Economists such as the chair of British financial regulator the Financial Services Authority Lord Adair Turner have argued that innovation in the financial industry is often a form of rent-seeking.
A 2013 study by the World Bank showed that the incentives for policy-makers to engage in rent-provision is conditional on the institutional incentives they face, with elected officials in stable high-income democracies the least likely to indulge in such activities vis-à-vis entrenched bureaucrats and/or their counterparts in young and quasi-democracies.
Critics of the concept point out that, in practice, there may be difficulties distinguishing between beneficial profit-seeking and detrimental rent-seeking.
Often a further distinction is drawn between rents obtained legally through political power and the proceeds of private common-law crimes such as fraud, embezzlement and theft. This viewpoint sees "profit" as obtained consensually, through a mutually agreeable transaction between two entities (buyer and seller), and the proceeds of common-law crime non-consensually, by force or fraud inflicted on one party by another. Rent, by contrast with these two, is obtained when a third party deprives one party of access to otherwise accessible transaction opportunities, making nominally "consensual" transactions a rent-collection opportunity for the third party.
From a theoretical standpoint, the moral hazard of rent-seeking can be considerable. If "buying" a favorable regulatory environment seems cheaper than building more efficient production, a firm may choose the former option, reaping incomes entirely unrelated to any contribution to total wealth or well-being. This results in a sub-optimal allocation of resources – money spent on lobbyists and counter-lobbyists rather than on research and development, on improved business practices, on employee training, or on additional capital goods – which slows economic growth. Claims that a firm is rent-seeking therefore often accompany allegations of government corruption, or the undue influence of special interests.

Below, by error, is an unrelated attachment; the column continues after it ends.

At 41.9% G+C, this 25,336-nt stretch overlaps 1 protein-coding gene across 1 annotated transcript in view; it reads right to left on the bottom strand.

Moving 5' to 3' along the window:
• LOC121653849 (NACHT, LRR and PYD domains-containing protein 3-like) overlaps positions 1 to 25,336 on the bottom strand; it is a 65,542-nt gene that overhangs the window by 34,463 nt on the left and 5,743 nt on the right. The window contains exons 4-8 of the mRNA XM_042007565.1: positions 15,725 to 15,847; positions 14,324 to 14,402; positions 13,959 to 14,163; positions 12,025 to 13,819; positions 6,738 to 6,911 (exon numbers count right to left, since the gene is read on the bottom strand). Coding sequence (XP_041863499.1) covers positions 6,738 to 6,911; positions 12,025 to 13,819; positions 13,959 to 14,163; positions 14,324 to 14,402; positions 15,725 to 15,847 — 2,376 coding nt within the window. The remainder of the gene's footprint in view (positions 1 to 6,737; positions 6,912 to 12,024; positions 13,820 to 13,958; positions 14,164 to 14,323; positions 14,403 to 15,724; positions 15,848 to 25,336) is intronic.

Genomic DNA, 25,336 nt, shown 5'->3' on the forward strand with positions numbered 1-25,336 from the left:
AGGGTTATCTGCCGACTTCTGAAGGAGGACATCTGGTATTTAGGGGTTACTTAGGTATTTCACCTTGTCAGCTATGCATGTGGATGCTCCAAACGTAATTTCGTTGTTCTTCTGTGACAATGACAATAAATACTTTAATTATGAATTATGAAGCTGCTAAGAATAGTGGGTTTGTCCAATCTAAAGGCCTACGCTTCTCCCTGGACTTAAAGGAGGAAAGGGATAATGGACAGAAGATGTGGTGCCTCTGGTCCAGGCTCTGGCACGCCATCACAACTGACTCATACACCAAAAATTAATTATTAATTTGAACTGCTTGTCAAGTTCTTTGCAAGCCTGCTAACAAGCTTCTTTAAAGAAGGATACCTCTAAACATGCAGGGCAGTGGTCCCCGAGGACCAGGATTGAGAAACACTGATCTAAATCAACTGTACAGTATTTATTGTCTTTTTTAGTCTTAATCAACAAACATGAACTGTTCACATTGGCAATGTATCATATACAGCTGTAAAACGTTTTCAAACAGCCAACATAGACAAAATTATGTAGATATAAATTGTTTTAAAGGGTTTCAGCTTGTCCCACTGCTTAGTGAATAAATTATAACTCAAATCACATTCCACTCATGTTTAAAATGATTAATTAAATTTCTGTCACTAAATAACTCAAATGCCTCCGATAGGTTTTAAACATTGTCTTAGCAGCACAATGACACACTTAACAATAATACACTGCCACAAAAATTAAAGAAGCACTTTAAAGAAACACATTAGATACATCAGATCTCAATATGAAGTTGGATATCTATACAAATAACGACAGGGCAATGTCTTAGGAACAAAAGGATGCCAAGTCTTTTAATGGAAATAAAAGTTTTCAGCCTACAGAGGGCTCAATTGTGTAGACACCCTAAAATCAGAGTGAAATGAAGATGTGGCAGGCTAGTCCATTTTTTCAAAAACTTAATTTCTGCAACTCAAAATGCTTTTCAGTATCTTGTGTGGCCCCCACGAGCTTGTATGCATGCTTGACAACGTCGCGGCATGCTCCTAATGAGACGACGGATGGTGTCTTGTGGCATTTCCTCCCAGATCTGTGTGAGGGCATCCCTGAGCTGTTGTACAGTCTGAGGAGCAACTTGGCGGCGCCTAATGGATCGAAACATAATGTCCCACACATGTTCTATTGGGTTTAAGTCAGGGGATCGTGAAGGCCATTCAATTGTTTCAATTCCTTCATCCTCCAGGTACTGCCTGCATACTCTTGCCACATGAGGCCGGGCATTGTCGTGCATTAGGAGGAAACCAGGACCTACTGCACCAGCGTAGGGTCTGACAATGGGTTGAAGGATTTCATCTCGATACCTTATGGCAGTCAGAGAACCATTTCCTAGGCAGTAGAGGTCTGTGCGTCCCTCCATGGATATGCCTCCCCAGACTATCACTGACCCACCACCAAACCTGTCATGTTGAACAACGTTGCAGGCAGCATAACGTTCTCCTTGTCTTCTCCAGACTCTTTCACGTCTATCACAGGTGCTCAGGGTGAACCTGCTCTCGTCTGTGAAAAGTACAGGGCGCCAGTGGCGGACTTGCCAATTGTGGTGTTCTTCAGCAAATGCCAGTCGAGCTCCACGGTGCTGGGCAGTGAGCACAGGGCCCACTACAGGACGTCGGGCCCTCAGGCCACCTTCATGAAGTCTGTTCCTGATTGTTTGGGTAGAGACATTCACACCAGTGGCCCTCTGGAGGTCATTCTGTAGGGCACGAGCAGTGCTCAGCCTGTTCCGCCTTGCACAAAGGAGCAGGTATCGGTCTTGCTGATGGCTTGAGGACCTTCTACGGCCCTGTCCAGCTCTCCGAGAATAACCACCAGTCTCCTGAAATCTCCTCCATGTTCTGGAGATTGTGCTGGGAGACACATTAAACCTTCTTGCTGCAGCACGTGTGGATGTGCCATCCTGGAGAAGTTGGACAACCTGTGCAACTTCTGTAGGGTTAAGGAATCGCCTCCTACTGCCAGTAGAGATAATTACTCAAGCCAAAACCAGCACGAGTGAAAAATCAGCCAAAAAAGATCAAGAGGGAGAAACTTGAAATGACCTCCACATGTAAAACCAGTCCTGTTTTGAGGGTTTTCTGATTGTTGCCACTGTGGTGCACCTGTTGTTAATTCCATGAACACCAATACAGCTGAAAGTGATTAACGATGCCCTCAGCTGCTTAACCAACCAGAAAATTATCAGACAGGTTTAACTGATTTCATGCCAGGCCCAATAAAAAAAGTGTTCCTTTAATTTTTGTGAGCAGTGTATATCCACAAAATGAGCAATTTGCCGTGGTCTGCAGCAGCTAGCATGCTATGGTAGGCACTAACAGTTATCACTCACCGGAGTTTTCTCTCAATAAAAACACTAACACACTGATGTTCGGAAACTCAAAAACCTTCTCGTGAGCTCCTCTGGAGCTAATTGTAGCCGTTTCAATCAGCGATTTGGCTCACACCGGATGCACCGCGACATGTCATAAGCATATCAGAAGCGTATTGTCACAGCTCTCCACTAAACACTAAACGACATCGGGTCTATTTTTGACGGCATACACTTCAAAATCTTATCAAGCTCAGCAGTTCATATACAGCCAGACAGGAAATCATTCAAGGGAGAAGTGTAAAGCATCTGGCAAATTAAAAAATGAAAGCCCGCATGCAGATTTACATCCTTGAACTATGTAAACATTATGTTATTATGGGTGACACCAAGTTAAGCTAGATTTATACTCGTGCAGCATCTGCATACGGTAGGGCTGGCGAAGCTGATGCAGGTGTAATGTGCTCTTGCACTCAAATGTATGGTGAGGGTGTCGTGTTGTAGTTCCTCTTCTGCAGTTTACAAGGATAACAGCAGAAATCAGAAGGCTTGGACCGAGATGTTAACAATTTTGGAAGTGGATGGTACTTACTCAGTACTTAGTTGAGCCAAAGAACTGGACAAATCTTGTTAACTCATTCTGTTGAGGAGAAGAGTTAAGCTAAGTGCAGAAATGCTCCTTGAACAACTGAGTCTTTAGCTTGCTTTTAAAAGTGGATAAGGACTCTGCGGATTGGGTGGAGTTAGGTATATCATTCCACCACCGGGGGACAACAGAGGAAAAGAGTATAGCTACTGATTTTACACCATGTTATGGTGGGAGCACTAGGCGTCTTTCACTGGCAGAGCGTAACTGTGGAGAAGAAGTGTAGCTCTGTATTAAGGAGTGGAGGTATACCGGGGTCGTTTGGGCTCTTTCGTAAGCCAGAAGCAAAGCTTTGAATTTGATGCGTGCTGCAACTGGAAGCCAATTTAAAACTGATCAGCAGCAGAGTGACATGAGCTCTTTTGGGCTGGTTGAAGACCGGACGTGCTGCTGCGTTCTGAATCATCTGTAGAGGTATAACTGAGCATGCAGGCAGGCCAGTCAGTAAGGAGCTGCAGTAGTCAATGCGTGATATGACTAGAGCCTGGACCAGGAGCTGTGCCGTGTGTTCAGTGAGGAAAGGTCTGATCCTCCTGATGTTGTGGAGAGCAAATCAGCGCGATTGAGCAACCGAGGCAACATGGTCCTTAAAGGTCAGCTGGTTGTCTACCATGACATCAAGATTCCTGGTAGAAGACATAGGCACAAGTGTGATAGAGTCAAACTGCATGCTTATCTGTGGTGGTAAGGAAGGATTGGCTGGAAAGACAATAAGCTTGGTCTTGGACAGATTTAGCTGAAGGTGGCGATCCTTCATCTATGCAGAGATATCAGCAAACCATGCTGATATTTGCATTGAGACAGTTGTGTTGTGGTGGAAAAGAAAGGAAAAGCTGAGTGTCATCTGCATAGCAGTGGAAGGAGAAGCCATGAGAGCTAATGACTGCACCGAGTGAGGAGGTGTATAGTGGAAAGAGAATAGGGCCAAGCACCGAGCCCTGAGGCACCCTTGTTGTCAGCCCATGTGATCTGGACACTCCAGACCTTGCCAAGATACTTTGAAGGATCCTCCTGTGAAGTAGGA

Rent-seeking can prove costly to economic growth; high rent-seeking activity makes more rent-seeking attractive because of the natural and growing returns that one sees as a result of rent-seeking. Thus organizations value rent-seeking over productivity. In this case there are very high levels of rent-seeking with very low levels of output. Rent-seeking may grow at the cost of economic growth because rent-seeking by the state can easily hurt innovation. Ultimately, public rent-seeking hurts the economy the most because innovation drives economic growth.
Government agents may initiate rent-seeking – such agents soliciting bribes or other favors from the individuals or firms that stand to gain from having special economic privileges, which opens up the possibility of exploitation of the consumer. It has been shown that rent-seeking by bureaucracy can push up the cost of production of public goods. It has also been shown that rent-seeking by tax officials may cause loss in revenue to the public exchequer.
Mancur Olson traced the historic consequences of rent seeking in The Rise and Decline of Nations. As a country becomes increasingly dominated by organized interest groups, it loses economic vitality and falls into decline. Olson argued that countries that have a collapse of the political regime and the interest groups that have coalesced around it can radically improve productivity and increase national income because they start with a clean slate in the aftermath of the collapse. An example of this is Japan after World War Two. But new coalitions form over time, once again shackling society in order to redistribute wealth and income to themselves. However, social and technological changes have allowed new enterprises and groups to emerge.
A study by Laband and John Sophocleus in 1988 estimated that rent-seeking had decreased total income in the US by 45 percent. Both Dougan and Tullock affirm the difficulty of finding the cost of rent-seeking. Rent-seekers of government-provided benefits will in turn spend up to that amount of benefit in order to gain those benefits, in the absence of, for example, the collective-action constraints highlighted by Olson. Similarly, taxpayers lobby for loopholes and will spend the value of those loopholes, again, to obtain those loopholes (again absent collective-action constraints). The total of wastes from rent-seeking is then the total amount from the government-provided benefits and instances of tax avoidance (valuing benefits and avoided taxes at zero). Dougan says that the "total rent-seeking costs equal the sum of aggregate current income plus the net deficit of the public sector".
Mark Gradstein writes about rent-seeking in relation to public goods provision, and says that public goods are determined by rent seeking or lobbying activities. But the question is whether private provision with free-riding incentives or public provision with rent-seeking incentives is more inefficient in its allocation.
The Nobel Memorial Prize-winning economist Joseph Stiglitz has argued that rent-seeking contributes significantly to income inequality in the United States through lobbying for government policies that let the wealthy and powerful get income, not as a reward for creating wealth, but by grabbing a larger share of the wealth that would otherwise have been produced without their effort. Thomas Piketty, Emmanuel Saez, and Stefanie Stantcheva have analyzed international economies and their changes in tax rates to conclude that much of income inequality is a result of rent-seeking among wealthy tax payers.